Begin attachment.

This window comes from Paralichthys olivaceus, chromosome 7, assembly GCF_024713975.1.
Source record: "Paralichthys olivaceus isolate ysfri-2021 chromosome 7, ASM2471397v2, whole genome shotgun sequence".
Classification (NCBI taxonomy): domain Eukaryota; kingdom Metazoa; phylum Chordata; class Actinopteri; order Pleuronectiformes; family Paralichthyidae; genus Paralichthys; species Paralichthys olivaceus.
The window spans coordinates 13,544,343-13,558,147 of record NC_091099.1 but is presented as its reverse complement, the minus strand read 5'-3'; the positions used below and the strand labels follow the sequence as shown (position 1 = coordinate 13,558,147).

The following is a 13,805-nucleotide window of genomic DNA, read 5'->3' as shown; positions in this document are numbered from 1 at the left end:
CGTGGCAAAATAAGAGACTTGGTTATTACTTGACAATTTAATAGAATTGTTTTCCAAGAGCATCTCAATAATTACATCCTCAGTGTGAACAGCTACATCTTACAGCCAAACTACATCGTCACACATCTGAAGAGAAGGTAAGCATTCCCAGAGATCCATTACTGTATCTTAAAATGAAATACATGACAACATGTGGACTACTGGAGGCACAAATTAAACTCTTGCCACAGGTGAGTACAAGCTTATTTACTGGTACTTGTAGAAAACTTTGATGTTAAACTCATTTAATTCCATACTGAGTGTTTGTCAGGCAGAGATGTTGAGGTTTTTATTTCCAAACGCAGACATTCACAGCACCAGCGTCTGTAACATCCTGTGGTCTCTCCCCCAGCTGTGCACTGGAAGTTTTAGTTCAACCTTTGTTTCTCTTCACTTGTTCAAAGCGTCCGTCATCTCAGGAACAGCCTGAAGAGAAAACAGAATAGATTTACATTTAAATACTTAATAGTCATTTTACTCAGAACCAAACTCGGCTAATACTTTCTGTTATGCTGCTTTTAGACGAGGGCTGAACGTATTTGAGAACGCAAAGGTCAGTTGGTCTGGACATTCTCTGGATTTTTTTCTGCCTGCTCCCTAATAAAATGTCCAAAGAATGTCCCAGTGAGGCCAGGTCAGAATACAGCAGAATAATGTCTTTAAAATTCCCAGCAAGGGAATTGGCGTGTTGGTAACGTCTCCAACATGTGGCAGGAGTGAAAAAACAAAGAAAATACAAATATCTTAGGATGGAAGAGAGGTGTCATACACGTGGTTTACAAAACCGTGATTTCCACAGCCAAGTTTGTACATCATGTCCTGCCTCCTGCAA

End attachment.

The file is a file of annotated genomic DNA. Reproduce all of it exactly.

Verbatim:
This window comes from Paralichthys olivaceus, chromosome 7, assembly GCF_024713975.1.
Source record: "Paralichthys olivaceus isolate ysfri-2021 chromosome 7, ASM2471397v2, whole genome shotgun sequence".
Classification (NCBI taxonomy): domain Eukaryota; kingdom Metazoa; phylum Chordata; class Actinopteri; order Pleuronectiformes; family Paralichthyidae; genus Paralichthys; species Paralichthys olivaceus.
The window spans coordinates 13,544,343-13,558,147 of record NC_091099.1 but is presented as its reverse complement, the minus strand read 5'-3'; the positions used below and the strand labels follow the sequence as shown (position 1 = coordinate 13,558,147).

The following is a 13,805-nucleotide window of genomic DNA, read 5'->3' as shown; positions in this document are numbered from 1 at the left end:
CGTGGCAAAATAAGAGACTTGGTTATTACTTGACAATTTAATAGAATTGTTTTCCAAGAGCATCTCAATAATTACATCCTCAGTGTGAACAGCTACATCTTACAGCCAAACTACATCGTCACACATCTGAAGAGAAGGTAAGCATTCCCAGAGATCCATTACTGTATCTTAAAATGAAATACATGACAACATGTGGACTACTGGAGGCACAAATTAAACTCTTGCCACAGGTGAGTACAAGCTTATTTACTGGTACTTGTAGAAAACTTTGATGTTAAACTCATTTAATTCCATACTGAGTGTTTGTCAGGCAGAGATGTTGAGGTTTTTATTTCCAAACGCAGACATTCACAGCACCAGCGTCTGTAACATCCTGTGGTCTCTCCCCCAGCTGTGCACTGGAAGTTTTAGTTCAACCTTTGTTTCTCTTCACTTGTTCAAAGCGTCCGTCATCTCAGGAACAGCCTGAAGAGAAAACAGAATAGATTTACATTTAAATACTTAATAGTCATTTTACTCAGAACCAAACTCGGCTAATACTTTCTGTTATGCTGCTTTTAGACGAGGGCTGAACGTATTTGAGAACGCAAAGGTCAGTTGGTCTGGACATTCTCTGGATTTTTTTCTGCCTGCTCCCTAATAAAATGTCCAAAGAATGTCCCAGTGAGGCCAGGTCAGAATACAGCAGAATAATGTCTTTAAAATTCCCAGCAAGGGAATTGGCGTGTTGGTAACGTCTCCAACATGTGGCAGGAGTGAAAAAACAAAGAAAATACAAATATCTTAGGATGGAAGAGAGGTGTCATACACGTGGTTTACAAAACCGTGATTTCCACAGCCAAGTTTGTACATCATGTCCTGCCTCCTGCAA